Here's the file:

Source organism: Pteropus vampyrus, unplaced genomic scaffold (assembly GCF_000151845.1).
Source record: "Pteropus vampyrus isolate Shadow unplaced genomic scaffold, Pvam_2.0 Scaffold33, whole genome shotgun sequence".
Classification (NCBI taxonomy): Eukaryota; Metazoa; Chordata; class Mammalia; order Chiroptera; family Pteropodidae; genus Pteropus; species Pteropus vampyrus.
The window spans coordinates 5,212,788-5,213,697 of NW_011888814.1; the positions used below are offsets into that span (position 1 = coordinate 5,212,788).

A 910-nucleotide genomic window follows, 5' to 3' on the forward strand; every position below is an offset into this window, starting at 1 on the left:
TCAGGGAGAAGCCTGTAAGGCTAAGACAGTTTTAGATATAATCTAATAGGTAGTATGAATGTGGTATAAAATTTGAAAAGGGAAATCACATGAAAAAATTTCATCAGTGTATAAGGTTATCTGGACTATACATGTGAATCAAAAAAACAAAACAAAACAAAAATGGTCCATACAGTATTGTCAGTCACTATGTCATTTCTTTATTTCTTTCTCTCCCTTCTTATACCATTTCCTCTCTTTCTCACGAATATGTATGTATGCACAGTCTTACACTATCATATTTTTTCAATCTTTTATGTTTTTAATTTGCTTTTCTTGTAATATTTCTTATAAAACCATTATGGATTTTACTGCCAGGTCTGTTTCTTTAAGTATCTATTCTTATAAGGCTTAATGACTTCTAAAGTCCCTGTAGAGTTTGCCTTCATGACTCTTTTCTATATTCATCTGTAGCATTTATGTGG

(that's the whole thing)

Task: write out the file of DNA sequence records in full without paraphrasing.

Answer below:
Source organism: Pteropus vampyrus, unplaced genomic scaffold (assembly GCF_000151845.1).
Source record: "Pteropus vampyrus isolate Shadow unplaced genomic scaffold, Pvam_2.0 Scaffold33, whole genome shotgun sequence".
Classification (NCBI taxonomy): Eukaryota; Metazoa; Chordata; class Mammalia; order Chiroptera; family Pteropodidae; genus Pteropus; species Pteropus vampyrus.
The window spans coordinates 5,212,788-5,213,697 of NW_011888814.1; the positions used below are offsets into that span (position 1 = coordinate 5,212,788).

A 910-nucleotide genomic window follows, 5' to 3' on the forward strand; every position below is an offset into this window, starting at 1 on the left:
TCAGGGAGAAGCCTGTAAGGCTAAGACAGTTTTAGATATAATCTAATAGGTAGTATGAATGTGGTATAAAATTTGAAAAGGGAAATCACATGAAAAAATTTCATCAGTGTATAAGGTTATCTGGACTATACATGTGAATCAAAAAAACAAAACAAAACAAAAATGGTCCATACAGTATTGTCAGTCACTATGTCATTTCTTTATTTCTTTCTCTCCCTTCTTATACCATTTCCTCTCTTTCTCACGAATATGTATGTATGCACAGTCTTACACTATCATATTTTTTCAATCTTTTATGTTTTTAATTTGCTTTTCTTGTAATATTTCTTATAAAACCATTATGGATTTTACTGCCAGGTCTGTTTCTTTAAGTATCTATTCTTATAAGGCTTAATGACTTCTAAAGTCCCTGTAGAGTTTGCCTTCATGACTCTTTTCTATATTCATCTGTAGCATTTATGTGG